The model for the old patriarchal training was correct. You must train boys in age appropriate ways. Now the content within that frame might not be what we'd like. We don't have to train every single boy to go out and kill people. But we need to use the frame. The content within that frame might be some of the training I mentioned earlier, like training in sexuality, self- discipline, spirituality or morality.

They're not trained on what to do with their sexuality. There's none of the sex education that elder males used to give to boys. They're not trained in self-discipline or care of the soul. These were all things that the old patriarchal community did train boys in. Now we're in a vacuum.

I think that's my middle ground. It's the patriarchal frame, but it's not just patriarchal. It's two million years old. It's a pre-patriarchal, testosterone-driven frame. We can use that frame, but change the content to fit the new millennium

Bert: I wonder if we can bring this down to the practical level. You talk a lot about these biological differences in the first part of the book, and in the rest of it you tell what we should do about these differences.

Michael: We're talking about a combination of testosterone and the male brain system, which has been developing for over two million years. The male brain is spatially-oriented, and makes males tend to be better at spatial than emotional relationships. Add that to the influence of testosterone, which causes quick physical release of tension and higher levels of aggression. The best example is sports. Sports are testosterone driven. They involve physical aggression. The way we train for that is through competition. Then, we're also going to see the boy's brain system working. Most of these sports, like football, involve moving an object-a ball-through space. The male brain system is going to emphasize spatial relationships and moving objects through space. Also, everyone's working together to move that ball. They work together as a team, and they're being tribally nurtured. What the male brain and testosterone need is a tribe. Unless you have a tribe, especially of elders to guide the boys and peers to test them, the testosterone is going to get out of hand. it's not contained. Further, the male brain is not going to have goals to operate towards. What we're going to have, in psychological terms, is boundary violation. We're going to have boys who use up far more space than is appropriate in the physical world, and who use up far more space in the interpersonal world. By this. I mean power. People who are not containing this, through self-discipline, are overwhelming others. This is, in part, what women feel. Wherever I go, one of the comments that moms will make is that their daughter can play in a little physical space. The son need his blocks all over the living room. If we don't help the boy contain himself within space, either in the living room, or in a football game, or with his gun on the street, what we're going to get is out of control boys.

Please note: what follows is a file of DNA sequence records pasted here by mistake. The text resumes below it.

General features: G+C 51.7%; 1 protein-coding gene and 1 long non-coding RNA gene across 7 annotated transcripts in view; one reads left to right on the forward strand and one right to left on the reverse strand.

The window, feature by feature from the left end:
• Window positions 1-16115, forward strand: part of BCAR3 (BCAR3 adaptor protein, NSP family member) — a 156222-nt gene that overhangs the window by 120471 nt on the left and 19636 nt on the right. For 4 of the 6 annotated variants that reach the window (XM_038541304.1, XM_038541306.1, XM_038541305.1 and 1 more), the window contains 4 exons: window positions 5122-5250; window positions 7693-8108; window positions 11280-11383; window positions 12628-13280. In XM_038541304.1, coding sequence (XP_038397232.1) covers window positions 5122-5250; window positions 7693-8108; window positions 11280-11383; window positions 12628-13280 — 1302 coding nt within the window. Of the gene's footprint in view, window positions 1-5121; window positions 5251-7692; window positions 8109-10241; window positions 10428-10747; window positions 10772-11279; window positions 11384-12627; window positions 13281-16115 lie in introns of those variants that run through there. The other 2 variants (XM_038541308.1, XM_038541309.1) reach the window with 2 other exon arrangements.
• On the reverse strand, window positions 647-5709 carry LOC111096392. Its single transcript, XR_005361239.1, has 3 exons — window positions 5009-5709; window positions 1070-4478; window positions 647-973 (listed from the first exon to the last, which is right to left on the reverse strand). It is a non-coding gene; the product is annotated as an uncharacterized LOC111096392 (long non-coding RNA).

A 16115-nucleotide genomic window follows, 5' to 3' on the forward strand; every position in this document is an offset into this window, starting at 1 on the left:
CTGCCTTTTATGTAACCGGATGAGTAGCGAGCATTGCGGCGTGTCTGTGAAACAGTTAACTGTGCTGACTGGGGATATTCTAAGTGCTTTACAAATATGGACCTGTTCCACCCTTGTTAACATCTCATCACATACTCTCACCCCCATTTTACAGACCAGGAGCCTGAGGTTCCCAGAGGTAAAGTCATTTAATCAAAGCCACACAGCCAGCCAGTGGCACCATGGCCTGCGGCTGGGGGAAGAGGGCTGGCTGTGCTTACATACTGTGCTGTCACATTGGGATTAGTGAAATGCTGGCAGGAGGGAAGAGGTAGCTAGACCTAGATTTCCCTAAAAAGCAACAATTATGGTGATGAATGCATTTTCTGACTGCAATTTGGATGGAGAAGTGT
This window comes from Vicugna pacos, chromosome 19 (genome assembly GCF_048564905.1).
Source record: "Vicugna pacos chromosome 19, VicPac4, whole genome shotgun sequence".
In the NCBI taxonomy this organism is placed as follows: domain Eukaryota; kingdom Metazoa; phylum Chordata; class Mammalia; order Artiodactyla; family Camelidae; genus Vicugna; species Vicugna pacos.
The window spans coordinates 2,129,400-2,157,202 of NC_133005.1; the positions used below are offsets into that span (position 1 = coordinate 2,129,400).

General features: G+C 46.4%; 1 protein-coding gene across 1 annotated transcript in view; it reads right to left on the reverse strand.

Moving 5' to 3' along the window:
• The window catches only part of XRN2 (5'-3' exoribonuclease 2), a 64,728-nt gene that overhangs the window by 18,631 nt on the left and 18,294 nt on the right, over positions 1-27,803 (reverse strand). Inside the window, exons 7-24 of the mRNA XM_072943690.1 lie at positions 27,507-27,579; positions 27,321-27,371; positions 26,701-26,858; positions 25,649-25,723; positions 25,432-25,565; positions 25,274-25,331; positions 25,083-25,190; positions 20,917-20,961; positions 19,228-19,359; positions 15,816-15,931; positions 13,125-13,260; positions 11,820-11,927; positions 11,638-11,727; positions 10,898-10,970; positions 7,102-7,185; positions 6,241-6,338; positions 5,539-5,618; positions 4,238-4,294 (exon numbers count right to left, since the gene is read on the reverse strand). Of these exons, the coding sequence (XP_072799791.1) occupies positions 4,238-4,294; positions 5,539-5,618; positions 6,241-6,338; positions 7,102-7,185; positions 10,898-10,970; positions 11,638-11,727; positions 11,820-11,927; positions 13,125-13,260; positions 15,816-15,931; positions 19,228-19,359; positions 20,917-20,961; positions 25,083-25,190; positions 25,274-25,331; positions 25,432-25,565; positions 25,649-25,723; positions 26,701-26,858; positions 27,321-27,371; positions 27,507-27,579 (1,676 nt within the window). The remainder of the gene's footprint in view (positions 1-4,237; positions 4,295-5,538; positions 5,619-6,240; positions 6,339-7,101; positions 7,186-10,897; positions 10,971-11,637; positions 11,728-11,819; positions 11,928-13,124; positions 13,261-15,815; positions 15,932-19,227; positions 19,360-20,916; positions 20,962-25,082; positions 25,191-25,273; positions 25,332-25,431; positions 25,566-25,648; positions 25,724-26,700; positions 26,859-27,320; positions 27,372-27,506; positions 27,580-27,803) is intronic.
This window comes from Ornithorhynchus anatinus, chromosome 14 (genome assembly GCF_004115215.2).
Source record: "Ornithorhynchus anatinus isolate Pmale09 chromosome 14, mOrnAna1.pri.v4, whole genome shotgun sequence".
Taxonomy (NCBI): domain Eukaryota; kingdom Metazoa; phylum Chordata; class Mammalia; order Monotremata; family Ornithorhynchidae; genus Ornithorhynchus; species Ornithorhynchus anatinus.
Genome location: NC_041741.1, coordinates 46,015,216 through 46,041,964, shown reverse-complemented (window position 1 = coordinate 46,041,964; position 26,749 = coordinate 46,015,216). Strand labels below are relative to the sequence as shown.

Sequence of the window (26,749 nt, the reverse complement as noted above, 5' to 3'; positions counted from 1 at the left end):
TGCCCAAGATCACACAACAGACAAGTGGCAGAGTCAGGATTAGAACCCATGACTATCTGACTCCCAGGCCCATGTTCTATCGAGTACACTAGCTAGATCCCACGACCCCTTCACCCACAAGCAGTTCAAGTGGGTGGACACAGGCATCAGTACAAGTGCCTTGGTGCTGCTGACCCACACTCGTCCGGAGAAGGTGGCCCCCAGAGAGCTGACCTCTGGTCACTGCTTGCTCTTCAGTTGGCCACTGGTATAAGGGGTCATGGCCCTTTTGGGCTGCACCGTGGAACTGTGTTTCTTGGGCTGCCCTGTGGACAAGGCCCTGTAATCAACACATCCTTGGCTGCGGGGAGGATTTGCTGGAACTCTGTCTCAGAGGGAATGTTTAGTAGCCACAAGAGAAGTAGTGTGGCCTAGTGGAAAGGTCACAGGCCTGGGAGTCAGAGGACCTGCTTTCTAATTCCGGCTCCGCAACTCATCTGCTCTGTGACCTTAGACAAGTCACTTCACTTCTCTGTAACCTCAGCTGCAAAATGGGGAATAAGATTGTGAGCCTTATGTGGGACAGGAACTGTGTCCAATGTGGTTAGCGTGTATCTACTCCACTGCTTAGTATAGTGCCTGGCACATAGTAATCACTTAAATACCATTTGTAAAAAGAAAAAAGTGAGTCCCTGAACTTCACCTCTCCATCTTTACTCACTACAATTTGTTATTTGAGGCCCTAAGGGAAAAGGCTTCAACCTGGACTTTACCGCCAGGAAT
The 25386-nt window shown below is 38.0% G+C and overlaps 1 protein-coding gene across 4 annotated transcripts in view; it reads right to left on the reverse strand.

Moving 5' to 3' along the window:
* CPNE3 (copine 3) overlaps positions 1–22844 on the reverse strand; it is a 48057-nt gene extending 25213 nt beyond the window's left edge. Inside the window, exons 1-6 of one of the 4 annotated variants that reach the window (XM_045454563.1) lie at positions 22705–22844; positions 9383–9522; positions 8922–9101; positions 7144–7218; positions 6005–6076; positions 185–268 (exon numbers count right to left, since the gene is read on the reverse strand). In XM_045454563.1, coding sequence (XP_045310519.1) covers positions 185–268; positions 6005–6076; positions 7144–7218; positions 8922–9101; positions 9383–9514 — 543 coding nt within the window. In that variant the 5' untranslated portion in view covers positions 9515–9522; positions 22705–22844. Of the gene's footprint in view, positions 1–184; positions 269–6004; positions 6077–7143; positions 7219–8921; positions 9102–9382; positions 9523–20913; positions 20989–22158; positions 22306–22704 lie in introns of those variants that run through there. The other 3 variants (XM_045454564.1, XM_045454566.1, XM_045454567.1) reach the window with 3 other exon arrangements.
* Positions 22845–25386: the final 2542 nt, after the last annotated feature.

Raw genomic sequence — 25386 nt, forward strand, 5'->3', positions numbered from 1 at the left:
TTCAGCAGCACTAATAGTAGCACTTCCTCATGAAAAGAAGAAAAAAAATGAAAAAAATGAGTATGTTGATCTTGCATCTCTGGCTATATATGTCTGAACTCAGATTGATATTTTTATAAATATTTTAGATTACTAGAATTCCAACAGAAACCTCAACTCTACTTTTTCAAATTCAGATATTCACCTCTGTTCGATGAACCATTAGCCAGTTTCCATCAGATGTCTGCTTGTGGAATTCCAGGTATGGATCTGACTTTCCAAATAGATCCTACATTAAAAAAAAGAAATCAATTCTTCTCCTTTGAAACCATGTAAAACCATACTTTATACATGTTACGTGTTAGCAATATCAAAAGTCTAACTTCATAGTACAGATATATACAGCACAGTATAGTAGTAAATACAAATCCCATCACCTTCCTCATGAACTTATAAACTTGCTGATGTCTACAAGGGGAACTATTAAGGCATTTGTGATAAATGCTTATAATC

But a tribal system, or a three-family system as I talk about in my book, contains this. We can't raise boys well unless they have a strong first family, the nuclear family it could be a single mom, or two gay parents. It doesn't need to be the blood mom and dad. The second family is the extended family. This could include day-care providers and god-parents. It doesn't have to be blood kin. The third family is the tribal family. This includes the educational system, communities, peer-groups and the media. The media has become a part of the boy's third family. If we don't make sure that all three of those families are working together to create a wonderful tribe for our boys, then we're not respecting their testosterone and their brain system. We're not giving them the three concentric circles of sacred containers in which to develop themselves. The boy is going to spill out of the container of space and go out and do things like abuse and objectification of women, or destruction of other men.